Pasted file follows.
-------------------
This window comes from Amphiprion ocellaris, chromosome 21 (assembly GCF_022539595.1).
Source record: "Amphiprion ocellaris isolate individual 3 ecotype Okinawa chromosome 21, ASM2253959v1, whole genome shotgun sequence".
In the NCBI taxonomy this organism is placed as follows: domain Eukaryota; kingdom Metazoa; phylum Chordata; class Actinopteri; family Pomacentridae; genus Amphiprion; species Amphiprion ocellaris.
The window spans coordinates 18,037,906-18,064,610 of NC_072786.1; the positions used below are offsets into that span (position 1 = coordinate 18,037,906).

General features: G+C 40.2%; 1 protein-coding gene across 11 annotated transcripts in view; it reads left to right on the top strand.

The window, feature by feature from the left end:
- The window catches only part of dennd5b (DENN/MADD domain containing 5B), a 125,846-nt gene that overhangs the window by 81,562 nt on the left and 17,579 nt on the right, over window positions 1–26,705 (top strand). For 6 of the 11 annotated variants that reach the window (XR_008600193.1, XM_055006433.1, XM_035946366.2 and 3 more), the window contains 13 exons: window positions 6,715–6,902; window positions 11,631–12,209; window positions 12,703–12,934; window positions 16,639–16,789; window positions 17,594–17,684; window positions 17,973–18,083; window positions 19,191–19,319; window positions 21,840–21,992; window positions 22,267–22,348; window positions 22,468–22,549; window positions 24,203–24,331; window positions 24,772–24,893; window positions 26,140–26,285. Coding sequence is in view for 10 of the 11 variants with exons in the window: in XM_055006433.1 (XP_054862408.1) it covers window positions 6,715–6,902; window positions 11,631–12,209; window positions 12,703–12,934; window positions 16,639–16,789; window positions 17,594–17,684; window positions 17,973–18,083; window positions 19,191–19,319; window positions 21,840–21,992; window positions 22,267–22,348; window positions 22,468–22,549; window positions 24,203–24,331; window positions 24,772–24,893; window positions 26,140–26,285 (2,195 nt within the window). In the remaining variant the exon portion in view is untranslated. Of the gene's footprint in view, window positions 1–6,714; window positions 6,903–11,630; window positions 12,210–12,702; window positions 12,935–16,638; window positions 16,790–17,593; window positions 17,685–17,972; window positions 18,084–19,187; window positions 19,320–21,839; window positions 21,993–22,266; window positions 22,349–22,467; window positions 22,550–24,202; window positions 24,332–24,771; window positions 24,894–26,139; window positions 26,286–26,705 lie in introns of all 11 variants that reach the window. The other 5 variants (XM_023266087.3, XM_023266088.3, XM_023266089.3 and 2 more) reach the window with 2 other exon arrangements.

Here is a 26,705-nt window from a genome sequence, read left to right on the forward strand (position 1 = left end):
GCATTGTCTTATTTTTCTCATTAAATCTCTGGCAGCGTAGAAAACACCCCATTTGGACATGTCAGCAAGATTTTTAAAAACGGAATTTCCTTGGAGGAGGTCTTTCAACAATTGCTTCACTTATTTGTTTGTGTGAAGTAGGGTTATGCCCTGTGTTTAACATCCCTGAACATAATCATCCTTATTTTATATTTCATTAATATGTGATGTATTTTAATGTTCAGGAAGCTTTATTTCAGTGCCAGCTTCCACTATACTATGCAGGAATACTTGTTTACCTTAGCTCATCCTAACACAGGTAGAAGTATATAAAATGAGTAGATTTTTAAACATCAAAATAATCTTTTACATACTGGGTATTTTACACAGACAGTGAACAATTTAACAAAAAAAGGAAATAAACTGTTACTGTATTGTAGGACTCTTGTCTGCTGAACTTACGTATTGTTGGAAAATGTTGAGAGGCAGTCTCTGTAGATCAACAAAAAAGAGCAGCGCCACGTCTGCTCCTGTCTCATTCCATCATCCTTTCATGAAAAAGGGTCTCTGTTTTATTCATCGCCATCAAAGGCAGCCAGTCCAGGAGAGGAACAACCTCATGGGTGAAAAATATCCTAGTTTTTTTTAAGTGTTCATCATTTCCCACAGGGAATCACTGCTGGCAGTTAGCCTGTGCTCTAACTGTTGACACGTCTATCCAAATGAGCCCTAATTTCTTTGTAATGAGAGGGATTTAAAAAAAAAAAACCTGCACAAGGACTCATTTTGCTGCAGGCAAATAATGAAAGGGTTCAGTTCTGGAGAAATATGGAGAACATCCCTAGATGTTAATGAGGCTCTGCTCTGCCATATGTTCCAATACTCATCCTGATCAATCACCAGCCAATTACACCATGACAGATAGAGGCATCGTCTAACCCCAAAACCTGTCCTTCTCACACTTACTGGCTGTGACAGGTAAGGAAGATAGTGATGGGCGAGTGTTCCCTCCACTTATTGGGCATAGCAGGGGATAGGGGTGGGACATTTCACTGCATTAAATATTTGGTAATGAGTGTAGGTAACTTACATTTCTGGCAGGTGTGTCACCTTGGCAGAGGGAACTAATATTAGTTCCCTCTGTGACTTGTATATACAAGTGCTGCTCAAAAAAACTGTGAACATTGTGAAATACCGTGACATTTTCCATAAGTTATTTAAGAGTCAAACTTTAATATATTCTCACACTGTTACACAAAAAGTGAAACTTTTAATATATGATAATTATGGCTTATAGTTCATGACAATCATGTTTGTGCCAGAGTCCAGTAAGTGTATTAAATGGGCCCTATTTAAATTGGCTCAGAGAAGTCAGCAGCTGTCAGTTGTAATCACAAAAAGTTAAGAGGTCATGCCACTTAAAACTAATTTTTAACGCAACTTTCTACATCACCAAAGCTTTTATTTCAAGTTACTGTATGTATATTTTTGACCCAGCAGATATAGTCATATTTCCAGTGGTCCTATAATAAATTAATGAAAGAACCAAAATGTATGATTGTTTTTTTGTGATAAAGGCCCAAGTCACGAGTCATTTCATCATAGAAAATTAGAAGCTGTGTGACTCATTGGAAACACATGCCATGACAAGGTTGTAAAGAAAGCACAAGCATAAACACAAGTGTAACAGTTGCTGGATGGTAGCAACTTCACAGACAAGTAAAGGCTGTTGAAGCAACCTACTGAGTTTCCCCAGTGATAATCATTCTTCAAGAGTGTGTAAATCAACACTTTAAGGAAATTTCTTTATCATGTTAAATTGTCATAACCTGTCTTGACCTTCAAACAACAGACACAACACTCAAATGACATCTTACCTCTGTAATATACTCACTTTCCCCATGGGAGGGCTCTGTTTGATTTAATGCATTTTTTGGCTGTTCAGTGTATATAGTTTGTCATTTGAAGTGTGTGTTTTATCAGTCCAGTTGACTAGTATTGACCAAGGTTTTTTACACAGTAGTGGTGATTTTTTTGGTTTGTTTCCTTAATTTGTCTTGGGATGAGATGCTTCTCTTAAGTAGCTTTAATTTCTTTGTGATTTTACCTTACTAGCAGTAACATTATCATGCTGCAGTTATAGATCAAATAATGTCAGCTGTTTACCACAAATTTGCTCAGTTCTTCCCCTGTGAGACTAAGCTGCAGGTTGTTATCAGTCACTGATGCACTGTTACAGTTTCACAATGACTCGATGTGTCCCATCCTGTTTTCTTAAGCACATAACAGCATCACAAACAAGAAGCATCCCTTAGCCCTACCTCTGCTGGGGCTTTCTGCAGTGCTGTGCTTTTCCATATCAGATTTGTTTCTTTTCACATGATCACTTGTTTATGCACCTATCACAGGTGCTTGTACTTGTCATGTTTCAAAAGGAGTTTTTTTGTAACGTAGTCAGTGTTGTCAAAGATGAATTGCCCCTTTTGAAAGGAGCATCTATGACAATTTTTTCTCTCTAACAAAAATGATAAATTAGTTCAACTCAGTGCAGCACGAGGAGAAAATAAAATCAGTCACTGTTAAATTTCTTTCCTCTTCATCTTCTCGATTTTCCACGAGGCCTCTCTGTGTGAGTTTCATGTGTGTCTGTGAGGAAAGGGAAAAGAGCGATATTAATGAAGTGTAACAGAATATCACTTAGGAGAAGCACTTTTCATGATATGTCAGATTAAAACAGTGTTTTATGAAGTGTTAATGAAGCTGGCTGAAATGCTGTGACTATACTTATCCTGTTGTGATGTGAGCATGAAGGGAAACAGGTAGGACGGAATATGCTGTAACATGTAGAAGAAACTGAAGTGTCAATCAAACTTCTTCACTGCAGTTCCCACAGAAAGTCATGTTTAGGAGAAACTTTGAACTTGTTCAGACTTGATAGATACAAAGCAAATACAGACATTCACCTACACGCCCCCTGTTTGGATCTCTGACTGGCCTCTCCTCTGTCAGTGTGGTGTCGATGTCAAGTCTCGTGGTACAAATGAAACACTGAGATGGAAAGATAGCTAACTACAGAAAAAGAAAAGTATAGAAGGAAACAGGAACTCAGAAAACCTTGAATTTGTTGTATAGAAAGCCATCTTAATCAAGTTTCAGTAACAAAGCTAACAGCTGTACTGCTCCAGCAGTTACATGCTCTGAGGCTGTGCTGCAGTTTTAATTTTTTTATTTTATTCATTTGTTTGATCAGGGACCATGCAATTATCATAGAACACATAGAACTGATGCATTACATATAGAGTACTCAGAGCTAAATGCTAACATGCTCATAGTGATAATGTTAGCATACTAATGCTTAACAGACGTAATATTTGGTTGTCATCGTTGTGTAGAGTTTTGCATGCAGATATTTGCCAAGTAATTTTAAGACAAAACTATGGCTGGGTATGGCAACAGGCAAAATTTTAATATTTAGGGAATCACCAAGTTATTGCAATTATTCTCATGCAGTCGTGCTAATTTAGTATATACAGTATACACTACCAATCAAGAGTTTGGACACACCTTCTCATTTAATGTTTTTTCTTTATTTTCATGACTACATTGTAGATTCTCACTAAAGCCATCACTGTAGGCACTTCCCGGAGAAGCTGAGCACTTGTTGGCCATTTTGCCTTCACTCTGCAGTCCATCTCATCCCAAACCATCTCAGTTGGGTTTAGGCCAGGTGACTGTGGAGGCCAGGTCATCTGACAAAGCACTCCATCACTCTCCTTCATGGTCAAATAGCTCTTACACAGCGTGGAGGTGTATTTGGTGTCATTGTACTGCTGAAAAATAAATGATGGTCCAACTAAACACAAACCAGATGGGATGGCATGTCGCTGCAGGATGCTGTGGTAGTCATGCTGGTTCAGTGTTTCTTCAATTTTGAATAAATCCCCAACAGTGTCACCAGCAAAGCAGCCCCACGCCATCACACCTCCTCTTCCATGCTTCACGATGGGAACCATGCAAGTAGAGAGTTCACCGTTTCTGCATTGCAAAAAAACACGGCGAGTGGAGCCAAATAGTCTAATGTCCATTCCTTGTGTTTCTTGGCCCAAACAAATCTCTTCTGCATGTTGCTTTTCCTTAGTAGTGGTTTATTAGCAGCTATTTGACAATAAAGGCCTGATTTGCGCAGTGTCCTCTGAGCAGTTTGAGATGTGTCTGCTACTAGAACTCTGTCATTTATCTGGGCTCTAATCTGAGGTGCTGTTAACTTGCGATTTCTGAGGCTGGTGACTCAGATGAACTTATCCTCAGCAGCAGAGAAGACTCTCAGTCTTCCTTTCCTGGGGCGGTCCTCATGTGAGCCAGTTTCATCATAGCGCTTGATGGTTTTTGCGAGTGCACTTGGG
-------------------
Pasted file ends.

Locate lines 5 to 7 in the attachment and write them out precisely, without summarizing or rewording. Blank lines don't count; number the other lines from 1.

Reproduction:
General features: G+C 40.2%; 1 protein-coding gene across 11 annotated transcripts in view; it reads left to right on the top strand.

The window, feature by feature from the left end:
- The window catches only part of dennd5b (DENN/MADD domain containing 5B), a 125,846-nt gene that overhangs the window by 81,562 nt on the left and 17,579 nt on the right, over window positions 1–26,705 (top strand). For 6 of the 11 annotated variants that reach the window (XR_008600193.1, XM_055006433.1, XM_035946366.2 and 3 more), the window contains 13 exons: window positions 6,715–6,902; window positions 11,631–12,209; window positions 12,703–12,934; window positions 16,639–16,789; window positions 17,594–17,684; window positions 17,973–18,083; window positions 19,191–19,319; window positions 21,840–21,992; window positions 22,267–22,348; window positions 22,468–22,549; window positions 24,203–24,331; window positions 24,772–24,893; window positions 26,140–26,285. Coding sequence is in view for 10 of the 11 variants with exons in the window: in XM_055006433.1 (XP_054862408.1) it covers window positions 6,715–6,902; window positions 11,631–12,209; window positions 12,703–12,934; window positions 16,639–16,789; window positions 17,594–17,684; window positions 17,973–18,083; window positions 19,191–19,319; window positions 21,840–21,992; window positions 22,267–22,348; window positions 22,468–22,549; window positions 24,203–24,331; window positions 24,772–24,893; window positions 26,140–26,285 (2,195 nt within the window). In the remaining variant the exon portion in view is untranslated. Of the gene's footprint in view, window positions 1–6,714; window positions 6,903–11,630; window positions 12,210–12,702; window positions 12,935–16,638; window positions 16,790–17,593; window positions 17,685–17,972; window positions 18,084–19,187; window positions 19,320–21,839; window positions 21,993–22,266; window positions 22,349–22,467; window positions 22,550–24,202; window positions 24,332–24,771; window positions 24,894–26,139; window positions 26,286–26,705 lie in introns of all 11 variants that reach the window. The other 5 variants (XM_023266087.3, XM_023266088.3, XM_023266089.3 and 2 more) reach the window with 2 other exon arrangements.